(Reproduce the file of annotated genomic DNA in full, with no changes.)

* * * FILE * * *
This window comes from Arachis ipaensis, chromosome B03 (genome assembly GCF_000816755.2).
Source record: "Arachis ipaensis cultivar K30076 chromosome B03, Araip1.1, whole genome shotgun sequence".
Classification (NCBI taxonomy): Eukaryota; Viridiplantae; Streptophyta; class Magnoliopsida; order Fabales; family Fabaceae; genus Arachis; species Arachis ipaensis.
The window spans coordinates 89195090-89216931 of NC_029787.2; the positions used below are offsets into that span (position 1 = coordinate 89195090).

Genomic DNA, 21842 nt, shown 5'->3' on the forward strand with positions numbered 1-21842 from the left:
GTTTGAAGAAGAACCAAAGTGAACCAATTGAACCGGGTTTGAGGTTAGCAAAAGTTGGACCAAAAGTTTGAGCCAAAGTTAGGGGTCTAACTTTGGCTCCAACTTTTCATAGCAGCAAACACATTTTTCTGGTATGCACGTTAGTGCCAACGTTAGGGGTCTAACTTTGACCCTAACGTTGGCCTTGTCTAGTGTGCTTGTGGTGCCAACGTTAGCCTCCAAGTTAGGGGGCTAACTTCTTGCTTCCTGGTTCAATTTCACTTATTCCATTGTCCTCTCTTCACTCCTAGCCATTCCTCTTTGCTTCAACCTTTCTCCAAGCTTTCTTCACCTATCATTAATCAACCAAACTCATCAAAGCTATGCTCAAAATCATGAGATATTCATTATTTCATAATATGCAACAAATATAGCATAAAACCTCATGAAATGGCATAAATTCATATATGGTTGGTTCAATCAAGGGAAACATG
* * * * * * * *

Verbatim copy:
This window comes from Arachis ipaensis, chromosome B03 (genome assembly GCF_000816755.2).
Source record: "Arachis ipaensis cultivar K30076 chromosome B03, Araip1.1, whole genome shotgun sequence".
Classification (NCBI taxonomy): Eukaryota; Viridiplantae; Streptophyta; class Magnoliopsida; order Fabales; family Fabaceae; genus Arachis; species Arachis ipaensis.
The window spans coordinates 89195090-89216931 of NC_029787.2; the positions used below are offsets into that span (position 1 = coordinate 89195090).

Genomic DNA, 21842 nt, shown 5'->3' on the forward strand with positions numbered 1-21842 from the left:
GTTTGAAGAAGAACCAAAGTGAACCAATTGAACCGGGTTTGAGGTTAGCAAAAGTTGGACCAAAAGTTTGAGCCAAAGTTAGGGGTCTAACTTTGGCTCCAACTTTTCATAGCAGCAAACACATTTTTCTGGTATGCACGTTAGTGCCAACGTTAGGGGTCTAACTTTGACCCTAACGTTGGCCTTGTCTAGTGTGCTTGTGGTGCCAACGTTAGCCTCCAAGTTAGGGGGCTAACTTCTTGCTTCCTGGTTCAATTTCACTTATTCCATTGTCCTCTCTTCACTCCTAGCCATTCCTCTTTGCTTCAACCTTTCTCCAAGCTTTCTTCACCTATCATTAATCAACCAAACTCATCAAAGCTATGCTCAAAATCATGAGATATTCATTATTTCATAATATGCAACAAATATAGCATAAAACCTCATGAAATGGCATAAATTCATATATGGTTGGTTCAATCAAGGGAAACATG